Greene v Associated Newspapers Ltd

JurisdictionEngland & Wales
JudgeLord Justice Brooke
Judgment Date05 November 2004
Neutral Citation[2004] EWCA Civ 1462
Docket NumberCase No:2004/2194
CourtCourt of Appeal (Civil Division)
Date05 November 2004
Martha Greene
Associated Newspapers Limited

[2004] EWCA Civ 1462

[2004] EWHC 2322 (QB)


Lord Justice Brooke

Vice-President of Court of Appeal (Civil Division)

Lord Justice May

Lord Justice Dyson

Case No:2004/2194




Mr Justice Fulford

Royal Courts of Justice

Strand, London, WC2A 2LL

Richard Spearman QC (instructed by Farrer & Co) for the Appellant

Andrew Caldecott QC and Catrin Evans (instructed by Reynolds Porter Chamberlain) for the Respondent


Para No






The Procedural Background



The Facts



The Judge's Conclusions on the Facts



Counsel's Arguments Before the Judge



The Judge's Conclusions on the Law



The Effect of the New Evidence




The Law of Prior Restraint in Defamation Actions: the Beginnings



The Law of Prior Restraint in Defamation Actions: the Modern Law



The Law of Prior Restraint in Defamation Actions: the Rationale of the Rule




The Effect of the Human Rights Act 1998



Section 12(3) of the Human Rights Act 1998



Section 6 of the Human Rights Act


Lord Justice Brooke

This is the judgment of the court.



In this country we have a free press. Our press is free to get things right and it is free to get things wrong. It is free to write after the manner of Milton, and it is free to write in a manner that would make Milton turn in his grave. Blackstone wrote in 1769 that the liberty of the press is essential in a free state, and this liberty consists in laying no previous restraints on publication. "Every freeman", he said, "has an undoubted right to lay what sentiments he pleases before the public: to forbid this is to destroy the freedom of the press" (Commentaries, Book 4, pp 151–2). It is this freedom which is under challenge in this appeal. Mr Richard Spearman QC has argued before us that the enactment of the Human Rights Act 1998 has significantly weakened the inhibitions that judges should feel before imposing prior restraint on the press. This was a surprising proposition, but it deserves careful analysis.


In Part II of this judgment we describe what this case is all about. In Part III we describe why the courts have shrunk from restraining publication of a defamatory libel unless it is clear that there is no defence. And in Part IV we will explain the challenge that has been made to the approach the judges have adopted in this country and explain the reasons why we decided at the end of the hearing that the claimant was not entitled to the prior restraint of The Mail on Sunday which she sought.

Part II


The Procedural Background


This is an appeal by the claimant Martha Greene from an order of Mr Justice Fulford on Saturday 16 th October 2004 when he refused to grant her an injunction restraining an article which the defendants proposed to publish about her in The Mail on Sunday. Although the judge refused her the relief she sought, he granted her a temporary injunction so as to hold the position until the hearing of her appeal to this court. For that purpose he granted permission to appeal.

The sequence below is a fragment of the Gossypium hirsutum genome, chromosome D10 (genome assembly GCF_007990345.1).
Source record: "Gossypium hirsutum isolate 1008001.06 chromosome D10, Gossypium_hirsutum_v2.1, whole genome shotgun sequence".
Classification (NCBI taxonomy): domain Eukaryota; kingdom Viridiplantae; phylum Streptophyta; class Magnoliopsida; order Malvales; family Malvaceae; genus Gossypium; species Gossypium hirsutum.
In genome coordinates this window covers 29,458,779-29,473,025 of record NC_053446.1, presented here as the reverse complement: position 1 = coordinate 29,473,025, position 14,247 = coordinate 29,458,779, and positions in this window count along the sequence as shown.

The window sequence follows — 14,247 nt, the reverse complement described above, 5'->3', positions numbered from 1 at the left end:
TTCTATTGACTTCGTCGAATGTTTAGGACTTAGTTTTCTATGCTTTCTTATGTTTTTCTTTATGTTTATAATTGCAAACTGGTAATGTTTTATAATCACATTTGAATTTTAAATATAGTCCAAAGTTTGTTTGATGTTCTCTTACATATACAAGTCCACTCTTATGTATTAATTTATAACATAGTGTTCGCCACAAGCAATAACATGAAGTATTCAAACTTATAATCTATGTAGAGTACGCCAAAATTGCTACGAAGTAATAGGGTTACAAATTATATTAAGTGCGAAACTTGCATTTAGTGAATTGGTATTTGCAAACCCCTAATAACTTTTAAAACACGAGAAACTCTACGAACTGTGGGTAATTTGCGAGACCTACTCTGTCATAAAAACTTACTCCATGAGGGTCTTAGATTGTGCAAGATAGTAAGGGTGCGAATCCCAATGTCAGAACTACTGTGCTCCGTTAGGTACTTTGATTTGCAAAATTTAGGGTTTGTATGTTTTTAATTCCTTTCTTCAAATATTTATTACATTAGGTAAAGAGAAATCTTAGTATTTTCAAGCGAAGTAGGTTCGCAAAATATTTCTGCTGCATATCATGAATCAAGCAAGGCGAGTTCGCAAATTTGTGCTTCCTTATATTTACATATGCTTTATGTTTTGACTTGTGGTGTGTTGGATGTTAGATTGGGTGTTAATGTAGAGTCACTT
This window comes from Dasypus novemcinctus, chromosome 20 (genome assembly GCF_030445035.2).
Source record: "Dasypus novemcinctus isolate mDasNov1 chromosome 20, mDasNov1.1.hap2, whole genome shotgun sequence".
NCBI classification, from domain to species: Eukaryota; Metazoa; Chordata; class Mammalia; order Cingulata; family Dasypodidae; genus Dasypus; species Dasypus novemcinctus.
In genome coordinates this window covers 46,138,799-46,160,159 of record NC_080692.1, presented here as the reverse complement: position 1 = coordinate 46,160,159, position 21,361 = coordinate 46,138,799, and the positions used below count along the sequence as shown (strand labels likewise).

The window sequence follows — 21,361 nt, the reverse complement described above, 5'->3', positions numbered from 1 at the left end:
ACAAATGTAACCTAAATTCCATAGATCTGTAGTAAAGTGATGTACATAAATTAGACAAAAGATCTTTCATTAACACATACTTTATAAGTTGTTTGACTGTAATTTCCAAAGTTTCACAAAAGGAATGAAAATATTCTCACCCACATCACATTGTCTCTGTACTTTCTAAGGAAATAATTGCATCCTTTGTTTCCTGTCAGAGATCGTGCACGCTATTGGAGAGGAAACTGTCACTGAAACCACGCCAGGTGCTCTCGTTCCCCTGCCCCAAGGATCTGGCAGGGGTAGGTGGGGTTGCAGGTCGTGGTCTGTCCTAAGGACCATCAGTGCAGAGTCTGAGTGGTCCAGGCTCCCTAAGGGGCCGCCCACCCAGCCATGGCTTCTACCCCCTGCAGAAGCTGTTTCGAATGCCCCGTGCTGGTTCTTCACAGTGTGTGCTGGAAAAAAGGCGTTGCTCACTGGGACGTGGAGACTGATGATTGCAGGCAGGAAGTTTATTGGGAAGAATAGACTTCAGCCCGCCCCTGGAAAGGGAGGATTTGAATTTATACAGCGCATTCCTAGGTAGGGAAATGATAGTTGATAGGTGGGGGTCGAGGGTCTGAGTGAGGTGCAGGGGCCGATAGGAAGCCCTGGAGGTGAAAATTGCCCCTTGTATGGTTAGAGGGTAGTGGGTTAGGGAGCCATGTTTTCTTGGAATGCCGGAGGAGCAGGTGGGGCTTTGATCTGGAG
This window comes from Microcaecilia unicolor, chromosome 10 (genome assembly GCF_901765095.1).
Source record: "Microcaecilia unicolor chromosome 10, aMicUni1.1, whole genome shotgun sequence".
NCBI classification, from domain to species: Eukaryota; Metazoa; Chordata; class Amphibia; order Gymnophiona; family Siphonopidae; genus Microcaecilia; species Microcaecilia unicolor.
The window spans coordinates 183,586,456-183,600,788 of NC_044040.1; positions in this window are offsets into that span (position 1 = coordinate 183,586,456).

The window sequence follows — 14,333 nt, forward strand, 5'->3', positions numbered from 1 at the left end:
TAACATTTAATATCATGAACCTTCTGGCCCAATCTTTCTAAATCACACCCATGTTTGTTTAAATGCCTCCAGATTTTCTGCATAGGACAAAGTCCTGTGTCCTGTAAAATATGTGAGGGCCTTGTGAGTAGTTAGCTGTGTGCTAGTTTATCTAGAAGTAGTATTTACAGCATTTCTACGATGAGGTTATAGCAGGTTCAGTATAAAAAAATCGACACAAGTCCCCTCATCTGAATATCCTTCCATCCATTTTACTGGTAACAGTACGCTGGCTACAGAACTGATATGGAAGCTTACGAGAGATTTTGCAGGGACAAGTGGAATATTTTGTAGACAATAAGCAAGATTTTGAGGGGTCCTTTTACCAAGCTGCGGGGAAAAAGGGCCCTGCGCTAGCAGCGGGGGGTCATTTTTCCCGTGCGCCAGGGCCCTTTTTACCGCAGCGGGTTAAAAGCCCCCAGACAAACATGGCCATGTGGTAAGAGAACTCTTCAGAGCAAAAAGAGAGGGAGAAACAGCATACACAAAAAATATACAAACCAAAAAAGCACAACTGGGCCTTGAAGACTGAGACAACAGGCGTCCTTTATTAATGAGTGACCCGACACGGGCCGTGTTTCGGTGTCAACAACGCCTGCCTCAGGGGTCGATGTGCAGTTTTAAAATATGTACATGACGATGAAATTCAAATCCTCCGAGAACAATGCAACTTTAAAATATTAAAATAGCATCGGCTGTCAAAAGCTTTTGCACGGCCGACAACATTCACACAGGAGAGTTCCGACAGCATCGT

The judge announced his decision at about 6 pm that day, because that was the printing deadline for the following day's Mail on Sunday, and the costs implications of a later decision prohibiting publication were very considerable. Counsel's submissions had concluded shortly before that hour, and because there was insufficient time for him to deliver an extempore judgment, he simply informed the parties of his decision and the outline reasons for it. He made his written judgment available to them before 9 am the following Monday. In it he apologised for the fact that he had not had the time to research and prepare his judgment in the usual way, with the result that it was short and lacked the benefit of thoroughgoing analysis. In these circumstances it was a model of its kind, and the parties and this court have good reason to be grateful to him for making his judgment available so speedily.


The Facts


We can take the facts, as they stood on 16 th October, from the judge's admirably clear recitation of them.


The background to this application begins with an article published in The Mail on Sunday on Sunday 10 th October 2004, which was written by Laura Collins and Sharon Churcher. The focus of the piece is revealed in the opening paragraph:

"The woman at the centre of the Blairs' £3.6 million house deal is a former business contact of convicted fraudster Peter Foster, The Mail on Sunday can reveal. Martha Greene has become one of Cherie Blair's closest friends and confidantes and was entrusted with the role of go-between when, earlier this summer, the Blairs bought the property in Connaught Square, central London."